Europe Intelligence Wire June 29 , 2006

(From Leicester Mercury)

From James Bond to the Bard: Joseph Millson is licensed to thrill. As LIZZ BRAIN explains I Having already added more raves to his stockpile of reviews for his performance as Benedick in Much Ado About Nothing, he's now rehearsing for a new production of the rarely-staged King John.

In the meantime, he's barely had time to stand still.

He played Banquo in the BBC's Macbeth, and appeared with Steven Berkoff in Richard II - "That was fantastic,'' he said.

He called me Phil for the entire run and it became such a running joke among the company during notes sessions that I never dared tell him!" he says, sitting during his lunch break on the lawns of the Swan Theatre.

"Then there were some lovely TV jobs; I went to Venice to play Byron in The Romantics for the BBC, then went into Ghost Squad playing a coke-sniffing, nose-breaking policeman.

"I worked at the National for Marianne Elliott, who also directed Much Ado, and through most of it I was able to be at home with the children." He had no qualms about coming back to Stratford for the Complete Works Festival, after spending time with his children last year.

He said: "I auditioned for all the season's companies because I wanted to come back. The only qualms I had were because we're a single-income family and, contrary to what most people believe, we don't actually get paid very much.'' But nothing compares to his excitement at a short contract he had back in January, 2006. "They let me off for a week to do the new James Bond film," he said. "I was 009, which sounds like a big part but is only a couple of lines. Blink and you'll miss me. But I did do my own stunt, filming in the Bahamas.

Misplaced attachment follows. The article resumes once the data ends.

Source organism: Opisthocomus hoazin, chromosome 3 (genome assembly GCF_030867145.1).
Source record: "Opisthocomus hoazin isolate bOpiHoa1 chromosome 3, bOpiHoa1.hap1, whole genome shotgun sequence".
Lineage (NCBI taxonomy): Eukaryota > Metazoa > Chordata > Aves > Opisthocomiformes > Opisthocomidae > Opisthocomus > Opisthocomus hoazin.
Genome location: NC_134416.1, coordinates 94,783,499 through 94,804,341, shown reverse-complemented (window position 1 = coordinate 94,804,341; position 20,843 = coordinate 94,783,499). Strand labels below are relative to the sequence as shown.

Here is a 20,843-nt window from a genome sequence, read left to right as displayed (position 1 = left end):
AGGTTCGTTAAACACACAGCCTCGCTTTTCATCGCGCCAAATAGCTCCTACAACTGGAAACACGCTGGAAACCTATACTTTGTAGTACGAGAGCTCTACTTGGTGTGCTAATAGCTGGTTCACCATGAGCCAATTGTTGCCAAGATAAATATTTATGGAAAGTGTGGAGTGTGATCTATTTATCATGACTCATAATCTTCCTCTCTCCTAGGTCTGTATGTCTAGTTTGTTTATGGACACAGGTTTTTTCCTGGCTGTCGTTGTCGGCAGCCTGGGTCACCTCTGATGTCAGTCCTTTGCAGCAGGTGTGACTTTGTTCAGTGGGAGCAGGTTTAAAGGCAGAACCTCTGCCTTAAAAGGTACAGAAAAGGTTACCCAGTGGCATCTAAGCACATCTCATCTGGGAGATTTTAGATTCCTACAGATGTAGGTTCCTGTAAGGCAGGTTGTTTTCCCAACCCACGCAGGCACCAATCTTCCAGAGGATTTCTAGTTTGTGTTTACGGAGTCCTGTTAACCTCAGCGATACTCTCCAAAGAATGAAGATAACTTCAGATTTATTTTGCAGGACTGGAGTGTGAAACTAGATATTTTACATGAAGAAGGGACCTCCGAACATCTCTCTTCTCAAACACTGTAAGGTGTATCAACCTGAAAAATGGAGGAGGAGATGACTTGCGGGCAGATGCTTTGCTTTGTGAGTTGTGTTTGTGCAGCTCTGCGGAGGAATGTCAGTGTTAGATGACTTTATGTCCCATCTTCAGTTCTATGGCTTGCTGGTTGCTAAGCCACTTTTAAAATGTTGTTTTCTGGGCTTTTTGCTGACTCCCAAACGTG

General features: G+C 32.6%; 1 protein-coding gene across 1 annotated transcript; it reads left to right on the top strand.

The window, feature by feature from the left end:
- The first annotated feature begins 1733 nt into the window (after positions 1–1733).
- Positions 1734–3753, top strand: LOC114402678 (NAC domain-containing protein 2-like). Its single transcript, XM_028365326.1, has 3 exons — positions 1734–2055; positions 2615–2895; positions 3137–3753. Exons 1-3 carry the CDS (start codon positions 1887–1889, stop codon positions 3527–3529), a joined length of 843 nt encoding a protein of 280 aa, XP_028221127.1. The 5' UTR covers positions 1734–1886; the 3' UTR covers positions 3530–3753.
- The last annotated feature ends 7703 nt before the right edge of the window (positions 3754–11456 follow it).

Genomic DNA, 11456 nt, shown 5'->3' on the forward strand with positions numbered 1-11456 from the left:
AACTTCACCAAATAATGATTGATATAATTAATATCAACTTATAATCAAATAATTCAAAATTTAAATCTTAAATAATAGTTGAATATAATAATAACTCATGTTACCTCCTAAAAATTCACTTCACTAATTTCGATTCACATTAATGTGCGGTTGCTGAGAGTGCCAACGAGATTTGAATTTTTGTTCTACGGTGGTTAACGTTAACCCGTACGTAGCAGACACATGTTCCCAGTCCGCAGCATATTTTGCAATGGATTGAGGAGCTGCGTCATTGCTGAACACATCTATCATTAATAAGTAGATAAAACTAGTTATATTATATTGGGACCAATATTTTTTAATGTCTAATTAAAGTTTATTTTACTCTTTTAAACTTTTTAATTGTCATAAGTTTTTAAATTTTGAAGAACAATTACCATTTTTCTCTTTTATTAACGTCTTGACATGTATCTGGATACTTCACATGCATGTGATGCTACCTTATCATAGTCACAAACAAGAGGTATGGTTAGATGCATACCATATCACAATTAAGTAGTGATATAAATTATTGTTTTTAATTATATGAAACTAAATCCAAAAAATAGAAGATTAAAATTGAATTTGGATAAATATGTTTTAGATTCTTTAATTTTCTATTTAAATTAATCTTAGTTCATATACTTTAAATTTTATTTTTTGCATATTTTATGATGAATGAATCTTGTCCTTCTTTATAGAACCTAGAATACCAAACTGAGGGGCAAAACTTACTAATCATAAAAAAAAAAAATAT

"I had to jump 14 feet into an empty swimming pool and land on my back. It hurt, and I got whiplash.

"The director kept asking me to do it higher, and I overran it, missed the crash mat, and it would have been the end of me if I hadn't landed on the cameraman and broken my fall.

"So I get my first movie premiere in November - if anyone wants to sponsor my suit or shoes I'd be very happy to hear from them!" For now, however, he's happy at the RSC. "Much Ado is a delight to be in,'' he said. "We over-rehearsed really, for 14 weeks, but now we've found a good level with it, and in King John I play the most interesting part I've ever played, so I'm happy."